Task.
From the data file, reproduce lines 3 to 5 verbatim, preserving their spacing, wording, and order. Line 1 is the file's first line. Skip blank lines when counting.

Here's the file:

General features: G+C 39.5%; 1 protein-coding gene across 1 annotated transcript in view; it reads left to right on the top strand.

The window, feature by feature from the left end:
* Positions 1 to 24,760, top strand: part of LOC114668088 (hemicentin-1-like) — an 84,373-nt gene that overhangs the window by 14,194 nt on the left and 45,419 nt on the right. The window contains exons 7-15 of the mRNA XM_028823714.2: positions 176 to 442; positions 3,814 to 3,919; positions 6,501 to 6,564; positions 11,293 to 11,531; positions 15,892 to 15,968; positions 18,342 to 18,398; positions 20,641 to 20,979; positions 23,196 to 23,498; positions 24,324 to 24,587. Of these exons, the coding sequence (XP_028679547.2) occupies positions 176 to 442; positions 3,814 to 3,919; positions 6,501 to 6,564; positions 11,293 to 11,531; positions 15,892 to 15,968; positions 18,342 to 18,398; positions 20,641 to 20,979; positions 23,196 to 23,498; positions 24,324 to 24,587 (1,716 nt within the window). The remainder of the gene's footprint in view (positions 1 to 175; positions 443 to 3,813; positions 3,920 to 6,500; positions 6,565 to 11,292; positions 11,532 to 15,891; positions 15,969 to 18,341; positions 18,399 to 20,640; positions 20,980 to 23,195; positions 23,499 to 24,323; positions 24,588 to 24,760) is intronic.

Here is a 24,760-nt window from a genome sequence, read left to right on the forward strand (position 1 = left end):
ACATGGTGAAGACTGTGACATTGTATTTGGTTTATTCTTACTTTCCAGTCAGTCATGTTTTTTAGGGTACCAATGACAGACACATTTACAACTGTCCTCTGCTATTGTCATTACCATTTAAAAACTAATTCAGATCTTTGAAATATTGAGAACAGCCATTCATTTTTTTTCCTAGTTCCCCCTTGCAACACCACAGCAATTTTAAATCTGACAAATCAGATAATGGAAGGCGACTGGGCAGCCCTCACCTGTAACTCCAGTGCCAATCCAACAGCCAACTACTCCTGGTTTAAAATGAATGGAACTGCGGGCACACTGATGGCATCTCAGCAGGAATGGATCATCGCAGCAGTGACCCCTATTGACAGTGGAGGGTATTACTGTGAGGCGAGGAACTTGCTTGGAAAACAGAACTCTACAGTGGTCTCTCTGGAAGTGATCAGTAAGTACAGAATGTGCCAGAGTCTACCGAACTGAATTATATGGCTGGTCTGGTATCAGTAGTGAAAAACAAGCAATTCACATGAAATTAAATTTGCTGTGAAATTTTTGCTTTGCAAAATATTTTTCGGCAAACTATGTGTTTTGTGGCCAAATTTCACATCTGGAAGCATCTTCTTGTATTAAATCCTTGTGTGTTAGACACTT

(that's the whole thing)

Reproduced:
* Positions 1 to 24,760, top strand: part of LOC114668088 (hemicentin-1-like) — an 84,373-nt gene that overhangs the window by 14,194 nt on the left and 45,419 nt on the right. The window contains exons 7-15 of the mRNA XM_028823714.2: positions 176 to 442; positions 3,814 to 3,919; positions 6,501 to 6,564; positions 11,293 to 11,531; positions 15,892 to 15,968; positions 18,342 to 18,398; positions 20,641 to 20,979; positions 23,196 to 23,498; positions 24,324 to 24,587. Of these exons, the coding sequence (XP_028679547.2) occupies positions 176 to 442; positions 3,814 to 3,919; positions 6,501 to 6,564; positions 11,293 to 11,531; positions 15,892 to 15,968; positions 18,342 to 18,398; positions 20,641 to 20,979; positions 23,196 to 23,498; positions 24,324 to 24,587 (1,716 nt within the window). The remainder of the gene's footprint in view (positions 1 to 175; positions 443 to 3,813; positions 3,920 to 6,500; positions 6,565 to 11,292; positions 11,532 to 15,891; positions 15,969 to 18,341; positions 18,399 to 20,640; positions 20,980 to 23,195; positions 23,499 to 24,323; positions 24,588 to 24,760) is intronic.

Here is a 24,760-nt window from a genome sequence, read left to right on the forward strand (position 1 = left end):
ACATGGTGAAGACTGTGACATTGTATTTGGTTTATTCTTACTTTCCAGTCAGTCATGTTTTTTAGGGTACCAATGACAGACACATTTACAACTGTCCTCTGCTATTGTCATTACCATTTAAAAACTAATTCAGATCTTTGAAATATTGAGAACAGCCATTCATTTTTTTTCCTAGTTCCCCCTTGCAACACCACAGCAATTTTAAATCTGACAAATCAGATAATGGAAGGCGACTGGGCAGCCCTCACCTGTAACTCCAGTGCCAATCCAACAGCCAACTACTCCTGGTTTAAAATGAATGGAACTGCGGGCACACTGATGGCATCTCAGCAGGAATGGATCATCGCAGCAGTGACCCCTATTGACAGTGGAGGGTATTACTGTGAGGCGAGGAACTTGCTTGGAAAACAGAACTCTACAGTGGTCTCTCTGGAAGTGATCAGTAAGTACAGAATGTGCCAGAGTCTACCGAACTGAATTATATGGCTGGTCTGGTATCAGTAGTGAAAAACAAGCAATTCACATGAAATTAAATTTGCTGTGAAATTTTTGCTTTGCAAAATATTTTTCGGCAAACTATGTGTTTTGTGGCCAAATTTCACATCTGGAAGCATCTTCTTGTATTAAATCCTTGTGTGTTAGACACTT